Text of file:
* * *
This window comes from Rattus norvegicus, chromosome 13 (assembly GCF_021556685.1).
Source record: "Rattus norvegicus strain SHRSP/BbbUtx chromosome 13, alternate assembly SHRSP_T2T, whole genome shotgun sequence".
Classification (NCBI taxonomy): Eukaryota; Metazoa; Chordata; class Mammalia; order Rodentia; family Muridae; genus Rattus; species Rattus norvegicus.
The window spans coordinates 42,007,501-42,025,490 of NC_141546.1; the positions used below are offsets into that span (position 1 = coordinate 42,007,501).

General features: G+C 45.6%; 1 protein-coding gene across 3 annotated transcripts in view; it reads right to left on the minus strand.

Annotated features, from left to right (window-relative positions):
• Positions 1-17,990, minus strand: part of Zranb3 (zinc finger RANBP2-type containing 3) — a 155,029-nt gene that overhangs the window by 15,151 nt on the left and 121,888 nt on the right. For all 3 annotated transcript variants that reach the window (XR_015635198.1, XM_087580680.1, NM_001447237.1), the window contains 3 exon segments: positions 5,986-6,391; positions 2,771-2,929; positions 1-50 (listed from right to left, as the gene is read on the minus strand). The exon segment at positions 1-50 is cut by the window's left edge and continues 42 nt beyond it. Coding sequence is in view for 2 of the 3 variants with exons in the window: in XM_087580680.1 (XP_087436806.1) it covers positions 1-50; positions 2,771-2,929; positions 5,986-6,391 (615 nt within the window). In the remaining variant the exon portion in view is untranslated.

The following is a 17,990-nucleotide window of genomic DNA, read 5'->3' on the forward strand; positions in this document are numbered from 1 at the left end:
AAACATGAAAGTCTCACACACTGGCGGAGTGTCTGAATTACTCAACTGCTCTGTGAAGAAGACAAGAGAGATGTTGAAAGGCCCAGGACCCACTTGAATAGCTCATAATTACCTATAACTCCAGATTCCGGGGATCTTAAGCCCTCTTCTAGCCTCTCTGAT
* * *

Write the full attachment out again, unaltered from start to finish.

This window comes from Rattus norvegicus, chromosome 13 (assembly GCF_021556685.1).
Source record: "Rattus norvegicus strain SHRSP/BbbUtx chromosome 13, alternate assembly SHRSP_T2T, whole genome shotgun sequence".
Classification (NCBI taxonomy): Eukaryota; Metazoa; Chordata; class Mammalia; order Rodentia; family Muridae; genus Rattus; species Rattus norvegicus.
The window spans coordinates 42,007,501-42,025,490 of NC_141546.1; the positions used below are offsets into that span (position 1 = coordinate 42,007,501).

General features: G+C 45.6%; 1 protein-coding gene across 3 annotated transcripts in view; it reads right to left on the minus strand.

Annotated features, from left to right (window-relative positions):
• Positions 1-17,990, minus strand: part of Zranb3 (zinc finger RANBP2-type containing 3) — a 155,029-nt gene that overhangs the window by 15,151 nt on the left and 121,888 nt on the right. For all 3 annotated transcript variants that reach the window (XR_015635198.1, XM_087580680.1, NM_001447237.1), the window contains 3 exon segments: positions 5,986-6,391; positions 2,771-2,929; positions 1-50 (listed from right to left, as the gene is read on the minus strand). The exon segment at positions 1-50 is cut by the window's left edge and continues 42 nt beyond it. Coding sequence is in view for 2 of the 3 variants with exons in the window: in XM_087580680.1 (XP_087436806.1) it covers positions 1-50; positions 2,771-2,929; positions 5,986-6,391 (615 nt within the window). In the remaining variant the exon portion in view is untranslated.

The following is a 17,990-nucleotide window of genomic DNA, read 5'->3' on the forward strand; positions in this document are numbered from 1 at the left end:
AAACATGAAAGTCTCACACACTGGCGGAGTGTCTGAATTACTCAACTGCTCTGTGAAGAAGACAAGAGAGATGTTGAAAGGCCCAGGACCCACTTGAATAGCTCATAATTACCTATAACTCCAGATTCCGGGGATCTTAAGCCCTCTTCTAGCCTCTCTGAT